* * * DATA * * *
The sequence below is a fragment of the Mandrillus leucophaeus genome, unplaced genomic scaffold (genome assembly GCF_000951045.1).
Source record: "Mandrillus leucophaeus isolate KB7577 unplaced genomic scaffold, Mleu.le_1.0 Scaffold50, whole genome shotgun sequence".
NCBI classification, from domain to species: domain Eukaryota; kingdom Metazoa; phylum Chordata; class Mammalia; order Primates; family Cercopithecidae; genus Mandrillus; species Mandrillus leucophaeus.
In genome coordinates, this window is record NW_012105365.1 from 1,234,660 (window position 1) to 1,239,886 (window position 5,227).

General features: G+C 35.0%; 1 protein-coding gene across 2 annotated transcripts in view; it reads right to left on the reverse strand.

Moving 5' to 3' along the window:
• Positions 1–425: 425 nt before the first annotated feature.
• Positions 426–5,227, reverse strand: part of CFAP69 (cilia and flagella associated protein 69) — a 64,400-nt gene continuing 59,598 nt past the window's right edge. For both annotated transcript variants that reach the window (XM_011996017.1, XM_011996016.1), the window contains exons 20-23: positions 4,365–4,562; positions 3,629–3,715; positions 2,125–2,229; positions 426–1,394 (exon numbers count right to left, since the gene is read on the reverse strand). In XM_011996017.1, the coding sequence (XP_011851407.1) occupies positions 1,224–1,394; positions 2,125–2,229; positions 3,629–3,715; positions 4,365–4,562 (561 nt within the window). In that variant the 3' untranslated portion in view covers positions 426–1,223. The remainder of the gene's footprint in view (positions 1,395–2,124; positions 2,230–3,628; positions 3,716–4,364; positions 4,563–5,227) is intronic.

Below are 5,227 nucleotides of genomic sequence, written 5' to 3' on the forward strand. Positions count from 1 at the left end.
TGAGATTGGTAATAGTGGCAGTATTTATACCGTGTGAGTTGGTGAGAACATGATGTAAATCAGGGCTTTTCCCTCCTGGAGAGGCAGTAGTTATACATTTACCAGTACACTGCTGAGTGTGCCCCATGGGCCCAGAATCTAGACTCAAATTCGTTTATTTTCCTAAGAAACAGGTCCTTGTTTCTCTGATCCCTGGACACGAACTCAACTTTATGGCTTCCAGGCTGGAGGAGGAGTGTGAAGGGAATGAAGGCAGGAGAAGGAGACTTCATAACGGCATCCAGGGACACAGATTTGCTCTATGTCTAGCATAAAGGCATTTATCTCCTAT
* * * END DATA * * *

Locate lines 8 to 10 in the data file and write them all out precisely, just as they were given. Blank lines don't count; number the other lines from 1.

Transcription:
• Positions 426–5,227, reverse strand: part of CFAP69 (cilia and flagella associated protein 69) — a 64,400-nt gene continuing 59,598 nt past the window's right edge. For both annotated transcript variants that reach the window (XM_011996017.1, XM_011996016.1), the window contains exons 20-23: positions 4,365–4,562; positions 3,629–3,715; positions 2,125–2,229; positions 426–1,394 (exon numbers count right to left, since the gene is read on the reverse strand). In XM_011996017.1, the coding sequence (XP_011851407.1) occupies positions 1,224–1,394; positions 2,125–2,229; positions 3,629–3,715; positions 4,365–4,562 (561 nt within the window). In that variant the 3' untranslated portion in view covers positions 426–1,223. The remainder of the gene's footprint in view (positions 1,395–2,124; positions 2,230–3,628; positions 3,716–4,364; positions 4,563–5,227) is intronic.

Below are 5,227 nucleotides of genomic sequence, written 5' to 3' on the forward strand. Positions count from 1 at the left end.
TGAGATTGGTAATAGTGGCAGTATTTATACCGTGTGAGTTGGTGAGAACATGATGTAAATCAGGGCTTTTCCCTCCTGGAGAGGCAGTAGTTATACATTTACCAGTACACTGCTGAGTGTGCCCCATGGGCCCAGAATCTAGACTCAAATTCGTTTATTTTCCTAAGAAACAGGTCCTTGTTTCTCTGATCCCTGGACACGAACTCAACTTTATGGCTTCCAGGCTGGAGGAGGAGTGTGAAGGGAATGAAGGCAGGAGAAGGAGACTTCATAACGGCATCCAGGGACACAGATTTGCTCTATGTCTAGCATAAAGGCATTTATCTCCTAT